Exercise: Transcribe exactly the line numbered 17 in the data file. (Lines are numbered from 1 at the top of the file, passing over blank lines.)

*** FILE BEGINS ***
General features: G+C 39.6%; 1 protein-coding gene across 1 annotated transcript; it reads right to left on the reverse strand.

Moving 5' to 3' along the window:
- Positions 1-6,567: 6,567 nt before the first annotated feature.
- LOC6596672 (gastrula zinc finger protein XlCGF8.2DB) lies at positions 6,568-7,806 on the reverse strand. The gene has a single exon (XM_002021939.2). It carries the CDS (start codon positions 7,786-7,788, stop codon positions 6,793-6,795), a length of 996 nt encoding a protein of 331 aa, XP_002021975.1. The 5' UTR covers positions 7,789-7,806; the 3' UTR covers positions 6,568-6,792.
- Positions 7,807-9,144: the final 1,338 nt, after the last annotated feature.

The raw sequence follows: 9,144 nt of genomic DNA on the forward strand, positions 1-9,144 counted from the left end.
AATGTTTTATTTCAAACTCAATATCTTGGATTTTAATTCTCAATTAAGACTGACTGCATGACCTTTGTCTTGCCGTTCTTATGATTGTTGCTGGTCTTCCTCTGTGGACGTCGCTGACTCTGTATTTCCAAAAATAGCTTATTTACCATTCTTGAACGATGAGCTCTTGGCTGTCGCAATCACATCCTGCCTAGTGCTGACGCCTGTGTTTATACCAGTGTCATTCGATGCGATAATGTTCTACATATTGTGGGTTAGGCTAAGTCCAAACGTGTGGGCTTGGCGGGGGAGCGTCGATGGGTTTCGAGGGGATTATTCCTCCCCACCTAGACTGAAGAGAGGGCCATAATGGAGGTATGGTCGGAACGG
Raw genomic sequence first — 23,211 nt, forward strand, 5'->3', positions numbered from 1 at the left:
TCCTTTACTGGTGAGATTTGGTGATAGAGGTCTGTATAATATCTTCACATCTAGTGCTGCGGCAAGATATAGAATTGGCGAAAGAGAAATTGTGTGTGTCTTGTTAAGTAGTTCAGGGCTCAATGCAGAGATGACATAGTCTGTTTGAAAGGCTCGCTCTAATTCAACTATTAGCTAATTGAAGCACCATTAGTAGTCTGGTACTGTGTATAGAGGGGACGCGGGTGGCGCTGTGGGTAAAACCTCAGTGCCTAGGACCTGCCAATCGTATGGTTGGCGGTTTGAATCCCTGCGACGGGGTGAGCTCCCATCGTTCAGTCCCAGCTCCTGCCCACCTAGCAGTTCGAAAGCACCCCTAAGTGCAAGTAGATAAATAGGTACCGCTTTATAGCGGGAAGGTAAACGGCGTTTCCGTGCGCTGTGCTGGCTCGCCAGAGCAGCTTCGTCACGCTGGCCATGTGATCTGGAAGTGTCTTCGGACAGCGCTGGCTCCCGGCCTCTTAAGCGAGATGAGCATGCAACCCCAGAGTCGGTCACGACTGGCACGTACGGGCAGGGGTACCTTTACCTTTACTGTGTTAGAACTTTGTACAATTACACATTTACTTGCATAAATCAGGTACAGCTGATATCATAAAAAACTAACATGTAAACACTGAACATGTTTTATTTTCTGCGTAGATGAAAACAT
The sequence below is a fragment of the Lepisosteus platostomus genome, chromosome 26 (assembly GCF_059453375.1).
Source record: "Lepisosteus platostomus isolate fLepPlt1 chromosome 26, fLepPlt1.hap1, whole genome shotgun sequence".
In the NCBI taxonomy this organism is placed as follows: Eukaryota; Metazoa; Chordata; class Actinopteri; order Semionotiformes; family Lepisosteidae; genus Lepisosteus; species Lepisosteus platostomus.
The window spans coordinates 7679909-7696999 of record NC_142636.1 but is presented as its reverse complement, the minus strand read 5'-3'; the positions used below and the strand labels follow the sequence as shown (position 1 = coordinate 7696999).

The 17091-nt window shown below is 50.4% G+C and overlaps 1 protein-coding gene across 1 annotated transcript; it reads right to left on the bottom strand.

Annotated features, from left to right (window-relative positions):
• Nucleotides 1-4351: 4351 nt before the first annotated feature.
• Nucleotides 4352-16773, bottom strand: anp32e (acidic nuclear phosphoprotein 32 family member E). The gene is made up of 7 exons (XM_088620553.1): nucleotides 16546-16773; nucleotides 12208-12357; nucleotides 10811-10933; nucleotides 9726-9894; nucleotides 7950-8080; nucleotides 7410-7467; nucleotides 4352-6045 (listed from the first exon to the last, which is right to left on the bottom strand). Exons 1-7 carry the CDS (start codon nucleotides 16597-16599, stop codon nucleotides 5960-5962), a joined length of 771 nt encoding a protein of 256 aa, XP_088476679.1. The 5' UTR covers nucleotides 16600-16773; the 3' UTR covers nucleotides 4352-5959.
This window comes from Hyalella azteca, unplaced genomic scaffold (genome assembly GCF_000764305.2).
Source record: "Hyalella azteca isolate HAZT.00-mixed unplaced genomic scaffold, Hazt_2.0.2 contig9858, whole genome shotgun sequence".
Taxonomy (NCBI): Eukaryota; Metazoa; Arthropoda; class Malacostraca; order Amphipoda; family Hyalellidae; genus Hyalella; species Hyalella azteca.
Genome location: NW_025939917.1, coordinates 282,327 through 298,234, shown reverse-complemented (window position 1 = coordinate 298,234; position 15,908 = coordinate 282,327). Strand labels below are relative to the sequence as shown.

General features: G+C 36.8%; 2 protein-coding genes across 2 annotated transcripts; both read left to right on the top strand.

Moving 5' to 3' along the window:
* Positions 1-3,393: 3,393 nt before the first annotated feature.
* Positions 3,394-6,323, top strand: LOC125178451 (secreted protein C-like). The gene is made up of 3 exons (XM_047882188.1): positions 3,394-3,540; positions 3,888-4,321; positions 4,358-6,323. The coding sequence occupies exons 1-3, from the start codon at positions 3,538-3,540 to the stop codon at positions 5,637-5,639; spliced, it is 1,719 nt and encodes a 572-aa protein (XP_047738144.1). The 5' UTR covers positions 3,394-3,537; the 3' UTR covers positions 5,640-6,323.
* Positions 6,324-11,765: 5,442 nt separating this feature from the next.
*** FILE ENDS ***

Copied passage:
• Nucleotides 4352-16773, bottom strand: anp32e (acidic nuclear phosphoprotein 32 family member E). The gene is made up of 7 exons (XM_088620553.1): nucleotides 16546-16773; nucleotides 12208-12357; nucleotides 10811-10933; nucleotides 9726-9894; nucleotides 7950-8080; nucleotides 7410-7467; nucleotides 4352-6045 (listed from the first exon to the last, which is right to left on the bottom strand). Exons 1-7 carry the CDS (start codon nucleotides 16597-16599, stop codon nucleotides 5960-5962), a joined length of 771 nt encoding a protein of 256 aa, XP_088476679.1. The 5' UTR covers nucleotides 16600-16773; the 3' UTR covers nucleotides 4352-5959.